“All nations, including Iran, should tell the truth about the coronavirus and cooperate with international aid organizations,” he said.
The UAE's General Civil Aviation Authority said it would halt all flights to and from Iran. The announcement came hours after busy Dubai International Airport said there would be restrictions on flights there.
The UAE, home to long-haul carriers Emirates and Etihad, remains a key international transit route for Iran's 80 million people.
“All passenger and cargo aircraft traveling to and from Iran will be suspended for a period of one week, and could be up for extension,” the authority said.
Passengers on a Mahan Air flight from Tehran to Dubai on Tuesday said their flight was delayed some two hours, only to repeatedly circle the UAE city-state, then land and sit for another two hours before authorities agreed to let them off. The passengers, who spoke on condition of anonymity out of fear of retribution, said authorities let them walk off one at a time while being monitored with a thermal scanner.
Emirates, the government-owned carrier based in Dubai, flies daily to Tehran. Its low-cost partner airline, FlyDubai, serves several Iranian cities, as does the Sharjah-based low-cost carrier Air Arabia.
The announcement came after Bahrain said it would suspend all flights from Dubai and Sharjah, a neighboring UAE emirate home to Air Arabia, for 48 hours. The small island nation off Saudi Arabia announced its first cases of the virus on Monday. By Tuesday, Bahrain said it had 23 confirmed cases.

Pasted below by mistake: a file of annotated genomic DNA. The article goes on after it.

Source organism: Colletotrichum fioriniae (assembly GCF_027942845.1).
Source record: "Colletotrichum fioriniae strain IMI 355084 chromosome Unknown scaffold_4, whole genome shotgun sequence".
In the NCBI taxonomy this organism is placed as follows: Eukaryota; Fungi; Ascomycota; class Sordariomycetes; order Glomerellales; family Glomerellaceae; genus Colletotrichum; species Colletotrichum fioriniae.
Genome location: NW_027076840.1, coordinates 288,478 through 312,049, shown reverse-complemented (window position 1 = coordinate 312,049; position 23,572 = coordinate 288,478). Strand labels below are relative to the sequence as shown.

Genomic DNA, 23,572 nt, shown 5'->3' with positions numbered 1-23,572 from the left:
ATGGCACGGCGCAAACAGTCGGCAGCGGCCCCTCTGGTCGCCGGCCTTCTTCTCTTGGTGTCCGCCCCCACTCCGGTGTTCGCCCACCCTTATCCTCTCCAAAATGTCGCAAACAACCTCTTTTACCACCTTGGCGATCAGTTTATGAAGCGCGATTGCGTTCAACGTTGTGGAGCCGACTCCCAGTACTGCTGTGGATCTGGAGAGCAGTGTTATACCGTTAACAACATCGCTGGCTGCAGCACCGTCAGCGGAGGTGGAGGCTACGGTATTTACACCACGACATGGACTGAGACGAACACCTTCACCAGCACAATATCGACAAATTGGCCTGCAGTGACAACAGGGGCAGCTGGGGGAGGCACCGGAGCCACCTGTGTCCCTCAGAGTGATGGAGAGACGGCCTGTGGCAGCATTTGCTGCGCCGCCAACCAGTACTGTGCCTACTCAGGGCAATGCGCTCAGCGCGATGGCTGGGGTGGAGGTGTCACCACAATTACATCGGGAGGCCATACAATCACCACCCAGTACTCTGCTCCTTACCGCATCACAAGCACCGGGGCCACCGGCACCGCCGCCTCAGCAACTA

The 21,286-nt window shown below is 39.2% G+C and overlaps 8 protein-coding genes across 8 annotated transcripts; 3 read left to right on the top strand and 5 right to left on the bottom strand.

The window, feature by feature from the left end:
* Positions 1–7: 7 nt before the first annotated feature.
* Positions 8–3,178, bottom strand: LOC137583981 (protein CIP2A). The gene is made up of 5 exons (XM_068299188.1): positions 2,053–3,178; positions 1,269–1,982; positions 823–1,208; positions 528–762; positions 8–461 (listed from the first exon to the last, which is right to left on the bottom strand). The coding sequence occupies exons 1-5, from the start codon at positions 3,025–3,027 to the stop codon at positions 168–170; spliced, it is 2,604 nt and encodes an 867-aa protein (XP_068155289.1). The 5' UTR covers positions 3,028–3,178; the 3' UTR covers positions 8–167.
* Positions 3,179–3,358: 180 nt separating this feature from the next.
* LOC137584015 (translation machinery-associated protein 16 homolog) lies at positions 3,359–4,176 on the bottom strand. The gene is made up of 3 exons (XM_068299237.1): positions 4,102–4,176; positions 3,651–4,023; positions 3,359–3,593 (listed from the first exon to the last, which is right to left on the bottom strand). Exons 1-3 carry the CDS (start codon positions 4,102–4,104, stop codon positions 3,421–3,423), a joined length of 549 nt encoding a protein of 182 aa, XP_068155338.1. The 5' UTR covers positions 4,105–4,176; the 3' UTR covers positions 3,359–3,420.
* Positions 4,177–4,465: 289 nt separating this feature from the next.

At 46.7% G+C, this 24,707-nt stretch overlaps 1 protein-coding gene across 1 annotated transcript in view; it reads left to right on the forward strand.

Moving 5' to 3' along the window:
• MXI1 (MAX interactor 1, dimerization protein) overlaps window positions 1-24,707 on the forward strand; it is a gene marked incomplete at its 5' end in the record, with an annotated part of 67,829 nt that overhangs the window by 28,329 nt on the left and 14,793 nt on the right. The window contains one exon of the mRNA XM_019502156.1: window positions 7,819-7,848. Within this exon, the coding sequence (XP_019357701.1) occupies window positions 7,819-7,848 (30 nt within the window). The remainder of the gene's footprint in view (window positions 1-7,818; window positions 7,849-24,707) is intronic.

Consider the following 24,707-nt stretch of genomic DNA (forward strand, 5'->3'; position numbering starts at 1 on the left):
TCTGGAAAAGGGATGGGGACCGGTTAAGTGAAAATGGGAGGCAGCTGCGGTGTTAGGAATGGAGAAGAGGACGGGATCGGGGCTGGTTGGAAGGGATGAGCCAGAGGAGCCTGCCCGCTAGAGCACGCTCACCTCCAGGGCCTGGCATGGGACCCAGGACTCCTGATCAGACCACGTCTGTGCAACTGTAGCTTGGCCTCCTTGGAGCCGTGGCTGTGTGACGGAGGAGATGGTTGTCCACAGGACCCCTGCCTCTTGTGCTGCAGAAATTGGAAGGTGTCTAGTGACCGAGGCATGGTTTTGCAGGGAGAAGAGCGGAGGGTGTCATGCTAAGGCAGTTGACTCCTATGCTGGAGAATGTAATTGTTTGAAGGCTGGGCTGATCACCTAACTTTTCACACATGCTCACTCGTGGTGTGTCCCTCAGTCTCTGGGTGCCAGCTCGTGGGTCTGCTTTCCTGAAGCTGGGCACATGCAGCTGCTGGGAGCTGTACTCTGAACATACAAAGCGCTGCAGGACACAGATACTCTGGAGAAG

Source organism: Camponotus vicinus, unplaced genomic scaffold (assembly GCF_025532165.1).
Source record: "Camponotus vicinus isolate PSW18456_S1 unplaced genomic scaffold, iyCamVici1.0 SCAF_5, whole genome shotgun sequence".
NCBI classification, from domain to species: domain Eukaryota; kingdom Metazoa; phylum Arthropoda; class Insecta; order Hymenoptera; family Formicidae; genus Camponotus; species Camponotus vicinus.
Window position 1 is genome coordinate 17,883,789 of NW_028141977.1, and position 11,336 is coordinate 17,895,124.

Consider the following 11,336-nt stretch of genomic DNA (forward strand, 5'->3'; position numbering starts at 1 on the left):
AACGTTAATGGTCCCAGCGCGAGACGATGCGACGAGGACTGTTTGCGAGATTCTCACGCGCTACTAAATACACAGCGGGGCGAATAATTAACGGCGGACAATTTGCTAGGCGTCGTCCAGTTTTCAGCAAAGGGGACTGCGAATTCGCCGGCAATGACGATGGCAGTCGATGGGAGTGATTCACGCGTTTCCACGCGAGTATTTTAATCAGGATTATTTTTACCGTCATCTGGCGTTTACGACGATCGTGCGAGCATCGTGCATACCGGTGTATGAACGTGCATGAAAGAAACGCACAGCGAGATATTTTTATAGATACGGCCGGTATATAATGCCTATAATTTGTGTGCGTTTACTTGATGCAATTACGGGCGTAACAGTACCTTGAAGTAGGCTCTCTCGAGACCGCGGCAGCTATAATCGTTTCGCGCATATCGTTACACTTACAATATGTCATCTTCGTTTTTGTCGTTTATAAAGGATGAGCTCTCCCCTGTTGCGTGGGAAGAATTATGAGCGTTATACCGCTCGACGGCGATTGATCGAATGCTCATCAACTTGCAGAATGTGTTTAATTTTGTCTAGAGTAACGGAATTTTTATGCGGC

Dubai had been screening passengers on flights from China, where the outbreak began in December. Emirates and Etihad still fly to Beijing as the UAE works to maintain close ties with China.
Afghanistan, Kuwait, Iraq and Oman also announced their first cases of the virus Monday and connected them to travel with Iran. The UAE, a federation of seven sheikhdoms on the Arabian Peninsula, has reported 13 cases of the virus. Most of those were connected to Chinese travel.
Also Tuesday, Kuwait raised the number of its infected cases from five to eight, according to the state-run KUNA news agency. It said the three latest cases involved Kuwaiti citizens just back from Iran. The five previously reported cases were passengers on a flight from the Iranian city of Mashhad, where Iran’s government has not yet announced a single case of the virus.
Iraq’s Health Ministry said four new cases of coronavirus were diagnosed in the northern province of Kirkuk. It said the afflicted were members of an Iraqi family who had returned recently from Iran. Iraq announced its first case Monday in the Shiite Muslim holy city of Najaf: an Iranian student who has since returned to Iran.
The northern region, which shares a border with Iran, is a hub of economic activity and the primary gateway for the Kurdistan Regional Government to import Iranian goods and fuel, and Kurds in Erbil lined up for gas, fearing shortages. The KRG also suspended working hours across educational institutions for a month.
Harirchi, the ailing Iranian official, had the following advice for worried Iranians: “Take care of yourselves. This virus is a democrat virus! It does not differentiate between the rich and the poor or official and nonofficial and anyone could get it.”
Associated Press writers Aya Batrawy in Dubai, United Arab Emirates; Nasser Karimi, Saeed Sarmadi, Mohammad Nasiri and Mehdi Fattahi in Tehran, Iran; Suzan Fraser in Ankara, Turkey; Munir Ahmed in Islamabad; and Samya Kullab in Baghdad contributed.